We have a lot of time on our hands now, floating on the wide ocean; waiting, hoping, and doing everything we can for ourselves and others to keep up our health. Physically, we're well provided for. But mentally and spiritually it's a daily battle to keep morale high, smooth over petty squabbles, and deal with serious conflicts. Everyone's nerves are strained to some extent, but a few are often near the breaking point, and we as a group work to keep things calm and cool as much as possible.
Still, nights are the toughest to get through. In the daytime we're acutely aware how small and insignificant we are under the vast expanse of blue. Cumulus clouds liven things up with their everchanging forms, sometimes an animal, or a fairytale mountain fortress. Many planes fly right over us, but they're at 32,000 feet and going 450 mph. We're a bare speck to them. When the sun goes down, the moon isn't up, and everyone's asleep or trying to fall asleep, the sense of our nothingness is overwhelming. We're just memories to our loved ones back home. At any time a storm could sink us, a definite possibility; or a ship might slice us in two and not be aware that they'd struck anything. We have battery powered red and green marker lights on, but the ocean these days is largely populated with monster container or passenger ships. Human eyes aren't focused on the blank sea. The officers at the helm and on the bridge are watching and glued to the radar, GPS, and engine room data. They're looking down from the equivalent of a 40 story building.
Fears of death and oblivion are hard to ignore or suppress. Often one of us will scream in fright because of a dream, and a lot of us are awakened. Anger at our Fate, or God, or the spinning roulette wheel of accident, afflicts us all at times.
Forgiveness is the key. It's much too easy to begin blaming the captain and crew of our magnificent ship that now lies on the ocean's bottom. Who screwed up? How can we punish them? And the shipping company; there must be some gross mismanagement at the top. Then there are the ship's builders. Why did the vessel go down so fast? Weren't lessons learned from the Titanic? And the Andrea Doria? Stewing in these thoughts leads nowhere, and they're damaging us if left unchecked. How can we forgive? Must we forgive?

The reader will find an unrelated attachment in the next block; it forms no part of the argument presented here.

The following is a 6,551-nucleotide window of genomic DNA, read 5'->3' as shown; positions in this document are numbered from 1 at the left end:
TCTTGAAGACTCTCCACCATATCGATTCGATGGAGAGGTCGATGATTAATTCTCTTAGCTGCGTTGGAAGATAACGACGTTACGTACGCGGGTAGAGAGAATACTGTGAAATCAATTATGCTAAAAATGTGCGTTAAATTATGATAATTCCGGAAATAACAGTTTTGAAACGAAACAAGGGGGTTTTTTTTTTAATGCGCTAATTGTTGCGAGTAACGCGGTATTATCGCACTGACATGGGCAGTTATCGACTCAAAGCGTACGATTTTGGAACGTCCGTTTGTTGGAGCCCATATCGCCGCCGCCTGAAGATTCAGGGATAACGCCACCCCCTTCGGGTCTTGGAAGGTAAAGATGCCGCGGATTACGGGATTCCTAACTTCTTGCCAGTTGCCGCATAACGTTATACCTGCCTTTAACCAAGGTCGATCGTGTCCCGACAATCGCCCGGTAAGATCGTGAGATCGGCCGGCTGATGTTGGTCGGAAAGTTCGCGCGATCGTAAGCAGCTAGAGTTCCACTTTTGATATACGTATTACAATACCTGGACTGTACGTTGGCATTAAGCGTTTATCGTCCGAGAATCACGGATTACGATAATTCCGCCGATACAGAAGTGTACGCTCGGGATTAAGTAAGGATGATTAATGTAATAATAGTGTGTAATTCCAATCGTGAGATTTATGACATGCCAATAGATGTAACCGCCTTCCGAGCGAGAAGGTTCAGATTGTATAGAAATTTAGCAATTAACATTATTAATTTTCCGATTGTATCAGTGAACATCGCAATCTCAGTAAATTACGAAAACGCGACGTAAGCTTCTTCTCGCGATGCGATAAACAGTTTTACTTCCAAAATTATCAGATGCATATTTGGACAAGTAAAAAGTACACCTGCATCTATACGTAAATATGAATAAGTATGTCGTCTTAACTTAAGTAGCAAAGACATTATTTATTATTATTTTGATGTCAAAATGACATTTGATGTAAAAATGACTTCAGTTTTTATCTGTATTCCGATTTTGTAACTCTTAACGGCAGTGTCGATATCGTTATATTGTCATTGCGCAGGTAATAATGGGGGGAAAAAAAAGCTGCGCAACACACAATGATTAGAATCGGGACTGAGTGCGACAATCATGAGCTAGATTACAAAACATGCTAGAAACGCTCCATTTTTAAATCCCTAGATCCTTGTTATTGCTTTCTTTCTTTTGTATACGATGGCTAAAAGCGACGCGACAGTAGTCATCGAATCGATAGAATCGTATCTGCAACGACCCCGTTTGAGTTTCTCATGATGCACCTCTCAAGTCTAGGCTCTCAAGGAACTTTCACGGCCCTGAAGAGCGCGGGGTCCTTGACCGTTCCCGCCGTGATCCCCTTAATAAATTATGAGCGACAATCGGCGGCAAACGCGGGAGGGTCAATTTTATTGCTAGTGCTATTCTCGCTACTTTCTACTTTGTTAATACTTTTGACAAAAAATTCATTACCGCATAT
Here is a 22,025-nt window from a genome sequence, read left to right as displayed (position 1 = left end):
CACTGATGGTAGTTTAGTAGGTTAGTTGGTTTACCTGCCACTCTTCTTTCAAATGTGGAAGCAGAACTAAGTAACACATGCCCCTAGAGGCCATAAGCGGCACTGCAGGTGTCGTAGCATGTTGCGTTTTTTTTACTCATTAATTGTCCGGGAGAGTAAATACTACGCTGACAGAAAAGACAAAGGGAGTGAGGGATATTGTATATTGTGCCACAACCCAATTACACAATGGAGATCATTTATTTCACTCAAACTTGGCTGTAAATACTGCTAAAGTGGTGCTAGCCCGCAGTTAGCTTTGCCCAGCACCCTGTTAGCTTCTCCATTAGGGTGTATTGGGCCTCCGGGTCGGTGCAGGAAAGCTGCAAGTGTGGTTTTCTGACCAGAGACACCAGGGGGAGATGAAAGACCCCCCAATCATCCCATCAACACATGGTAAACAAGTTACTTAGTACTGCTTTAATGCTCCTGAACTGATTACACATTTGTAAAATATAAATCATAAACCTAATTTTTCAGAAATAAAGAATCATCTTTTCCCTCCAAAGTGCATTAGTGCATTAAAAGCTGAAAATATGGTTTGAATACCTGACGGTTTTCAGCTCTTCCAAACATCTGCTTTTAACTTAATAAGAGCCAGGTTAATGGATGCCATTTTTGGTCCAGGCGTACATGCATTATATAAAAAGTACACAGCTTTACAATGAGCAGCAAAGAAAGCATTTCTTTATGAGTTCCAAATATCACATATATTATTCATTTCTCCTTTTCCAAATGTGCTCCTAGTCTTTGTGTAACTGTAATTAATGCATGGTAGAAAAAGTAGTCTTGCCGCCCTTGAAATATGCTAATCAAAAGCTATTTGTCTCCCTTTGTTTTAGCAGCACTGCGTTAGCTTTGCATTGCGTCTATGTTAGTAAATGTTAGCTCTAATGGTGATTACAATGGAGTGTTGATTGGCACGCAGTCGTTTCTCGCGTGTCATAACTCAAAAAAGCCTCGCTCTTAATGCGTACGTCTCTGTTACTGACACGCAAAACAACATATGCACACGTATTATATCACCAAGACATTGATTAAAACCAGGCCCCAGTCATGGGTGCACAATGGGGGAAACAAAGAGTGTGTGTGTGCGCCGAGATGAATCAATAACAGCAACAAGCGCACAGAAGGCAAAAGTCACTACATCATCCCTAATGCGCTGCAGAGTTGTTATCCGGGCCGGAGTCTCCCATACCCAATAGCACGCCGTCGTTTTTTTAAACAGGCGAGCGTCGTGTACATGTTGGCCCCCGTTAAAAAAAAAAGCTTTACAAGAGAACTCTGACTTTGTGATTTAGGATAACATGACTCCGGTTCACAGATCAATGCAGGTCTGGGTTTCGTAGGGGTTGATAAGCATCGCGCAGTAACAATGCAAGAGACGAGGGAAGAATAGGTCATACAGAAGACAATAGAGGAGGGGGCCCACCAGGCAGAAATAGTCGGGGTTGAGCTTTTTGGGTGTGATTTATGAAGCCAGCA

There are three kinds of forgiveness. The first is exoneration. If someone harms us but then sincerely admits it, apologizes, and wants to make amends, we must exonerate them. We, too, are imperfect, and have made mistakes. If we want exoneration for ourselves, we must grant it to others. It's good for everyone in the short and long run, especially if a child caused the harm.
The second kind of forgiveness is forbearance. If the gulty person is insincere, blames us in part, or blames someone or something else for the harm, we should consider forgiving them, with reservations. They should be informed of their guilt, and held responsible. If we need the relationship, it's incumbent on us to be forbearing.
The third kind of forgiveness is release. If the guilty party denies all responsibility, blames us or another person or thing, they've placed themselves beyond forgiveness. But we must release our thoughts of vengeance and not let anger fester. If we don't, we're giving the guilty person or group an invitation to set up house in our heads and hearts, rent free.
Speaking in cosmic and religious terms, it's important to note that all sins against God are forgivable, except one. The Third Commandment says, literally, "Do not carry God's name in vain", that is, commit evil or murder in the name of God. This harms Him, and He says, "This will not be forgiven":
"Pope" Francis has tried to deny this, promising "mercy for all sinners". This is insane. Stalin, Mao, Bin Laden, and millions of other cold-blooded mass murderers cannot be given a dwelling place with us who faithfully love life and our Creator.